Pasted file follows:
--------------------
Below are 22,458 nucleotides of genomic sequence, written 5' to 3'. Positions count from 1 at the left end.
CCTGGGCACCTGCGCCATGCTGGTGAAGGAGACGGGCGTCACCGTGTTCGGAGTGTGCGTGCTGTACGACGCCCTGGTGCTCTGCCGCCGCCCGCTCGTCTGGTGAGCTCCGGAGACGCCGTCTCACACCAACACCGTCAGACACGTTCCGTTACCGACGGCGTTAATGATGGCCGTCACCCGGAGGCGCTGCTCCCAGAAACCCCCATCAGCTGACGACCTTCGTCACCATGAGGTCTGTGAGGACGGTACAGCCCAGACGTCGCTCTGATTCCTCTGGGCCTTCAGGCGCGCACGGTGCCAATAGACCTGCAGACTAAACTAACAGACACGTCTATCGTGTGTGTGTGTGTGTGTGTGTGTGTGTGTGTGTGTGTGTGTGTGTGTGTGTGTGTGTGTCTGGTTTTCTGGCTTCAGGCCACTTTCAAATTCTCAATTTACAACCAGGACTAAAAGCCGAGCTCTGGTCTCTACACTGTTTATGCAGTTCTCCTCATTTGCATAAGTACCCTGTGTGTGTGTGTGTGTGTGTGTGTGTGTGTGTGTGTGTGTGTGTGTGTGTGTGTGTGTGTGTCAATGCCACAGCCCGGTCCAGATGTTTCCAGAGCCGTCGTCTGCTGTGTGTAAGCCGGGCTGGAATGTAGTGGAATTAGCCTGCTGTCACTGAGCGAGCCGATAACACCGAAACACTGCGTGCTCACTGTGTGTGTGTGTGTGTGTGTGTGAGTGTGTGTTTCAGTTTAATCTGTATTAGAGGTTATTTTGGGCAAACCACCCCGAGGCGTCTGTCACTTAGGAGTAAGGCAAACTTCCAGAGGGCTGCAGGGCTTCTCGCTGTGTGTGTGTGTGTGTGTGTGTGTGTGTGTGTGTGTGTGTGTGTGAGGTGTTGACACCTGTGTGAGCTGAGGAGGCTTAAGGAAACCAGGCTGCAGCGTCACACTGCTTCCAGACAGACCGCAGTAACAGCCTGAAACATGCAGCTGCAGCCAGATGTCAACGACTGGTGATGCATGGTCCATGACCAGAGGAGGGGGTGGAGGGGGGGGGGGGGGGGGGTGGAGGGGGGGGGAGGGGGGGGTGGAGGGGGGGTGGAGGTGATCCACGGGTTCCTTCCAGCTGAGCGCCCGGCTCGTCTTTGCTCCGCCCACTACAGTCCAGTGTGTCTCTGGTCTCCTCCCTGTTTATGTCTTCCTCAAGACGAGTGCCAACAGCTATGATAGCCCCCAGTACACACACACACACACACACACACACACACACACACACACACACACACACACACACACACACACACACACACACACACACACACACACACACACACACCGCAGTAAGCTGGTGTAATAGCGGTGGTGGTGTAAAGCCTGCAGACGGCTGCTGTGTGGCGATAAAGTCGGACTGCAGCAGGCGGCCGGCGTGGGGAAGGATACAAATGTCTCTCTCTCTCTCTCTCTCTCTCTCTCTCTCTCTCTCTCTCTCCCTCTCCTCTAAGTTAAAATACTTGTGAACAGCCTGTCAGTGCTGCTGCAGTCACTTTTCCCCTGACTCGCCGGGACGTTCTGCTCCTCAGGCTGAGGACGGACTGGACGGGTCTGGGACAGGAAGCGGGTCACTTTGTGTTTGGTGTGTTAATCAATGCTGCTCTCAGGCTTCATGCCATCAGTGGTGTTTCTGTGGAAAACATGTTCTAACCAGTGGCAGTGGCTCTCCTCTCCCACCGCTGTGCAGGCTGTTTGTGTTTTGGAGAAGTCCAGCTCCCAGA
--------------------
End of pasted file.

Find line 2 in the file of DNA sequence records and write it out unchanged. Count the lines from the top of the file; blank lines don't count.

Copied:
CCTGGGCACCTGCGCCATGCTGGTGAAGGAGACGGGCGTCACCGTGTTCGGAGTGTGCGTGCTGTACGACGCCCTGGTGCTCTGCCGCCGCCCGCTCGTCTGGTGAGCTCCGGAGACGCCGTCTCACACCAACACCGTCAGACACGTTCCGTTACCGACGGCGTTAATGATGGCCGTCACCCGGAGGCGCTGCTCCCAGAAACCCCCATCAGCTGACGACCTTCGTCACCATGAGGTCTGTGAGGACGGTACAGCCCAGACGTCGCTCTGATTCCTCTGGGCCTTCAGGCGCGCACGGTGCCAATAGACCTGCAGACTAAACTAACAGACACGTCTATCGTGTGTGTGTGTGTGTGTGTGTGTGTGTGTGTGTGTGTGTGTGTGTGTGTGTGTGTGTGTCTGGTTTTCTGGCTTCAGGCCACTTTCAAATTCTCAATTTACAACCAGGACTAAAAGCCGAGCTCTGGTCTCTACACTGTTTATGCAGTTCTCCTCATTTGCATAAGTACCCTGTGTGTGTGTGTGTGTGTGTGTGTGTGTGTGTGTGTGTGTGTGTGTGTGTGTGTGTGTGTGTCAATGCCACAGCCCGGTCCAGATGTTTCCAGAGCCGTCGTCTGCTGTGTGTAAGCCGGGCTGGAATGTAGTGGAATTAGCCTGCTGTCACTGAGCGAGCCGATAACACCGAAACACTGCGTGCTCACTGTGTGTGTGTGTGTGTGTGTGTGAGTGTGTGTTTCAGTTTAATCTGTATTAGAGGTTATTTTGGGCAAACCACCCCGAGGCGTCTGTCACTTAGGAGTAAGGCAAACTTCCAGAGGGCTGCAGGGCTTCTCGCTGTGTGTGTGTGTGTGTGTGTGTGTGTGTGTGTGTGTGTGTGTGTGAGGTGTTGACACCTGTGTGAGCTGAGGAGGCTTAAGGAAACCAGGCTGCAGCGTCACACTGCTTCCAGACAGACCGCAGTAACAGCCTGAAACATGCAGCTGCAGCCAGATGTCAACGACTGGTGATGCATGGTCCATGACCAGAGGAGGGGGTGGAGGGGGGGGGGGGGGGGGGTGGAGGGGGGGGGAGGGGGGGGTGGAGGGGGGGTGGAGGTGATCCACGGGTTCCTTCCAGCTGAGCGCCCGGCTCGTCTTTGCTCCGCCCACTACAGTCCAGTGTGTCTCTGGTCTCCTCCCTGTTTATGTCTTCCTCAAGACGAGTGCCAACAGCTATGATAGCCCCCAGTACACACACACACACACACACACACACACACACACACACACACACACACACACACACACACACACACACACACACACACACACACACACACACACACACCGCAGTAAGCTGGTGTAATAGCGGTGGTGGTGTAAAGCCTGCAGACGGCTGCTGTGTGGCGATAAAGTCGGACTGCAGCAGGCGGCCGGCGTGGGGAAGGATACAAATGTCTCTCTCTCTCTCTCTCTCTCTCTCTCTCTCTCTCTCTCTCTCCCTCTCCTCTAAGTTAAAATACTTGTGAACAGCCTGTCAGTGCTGCTGCAGTCACTTTTCCCCTGACTCGCCGGGACGTTCTGCTCCTCAGGCTGAGGACGGACTGGACGGGTCTGGGACAGGAAGCGGGTCACTTTGTGTTTGGTGTGTTAATCAATGCTGCTCTCAGGCTTCATGCCATCAGTGGTGTTTCTGTGGAAAACATGTTCTAACCAGTGGCAGTGGCTCTCCTCTCCCACCGCTGTGCAGGCTGTTTGTGTTTTGGAGAAGTCCAGCTCCCAGA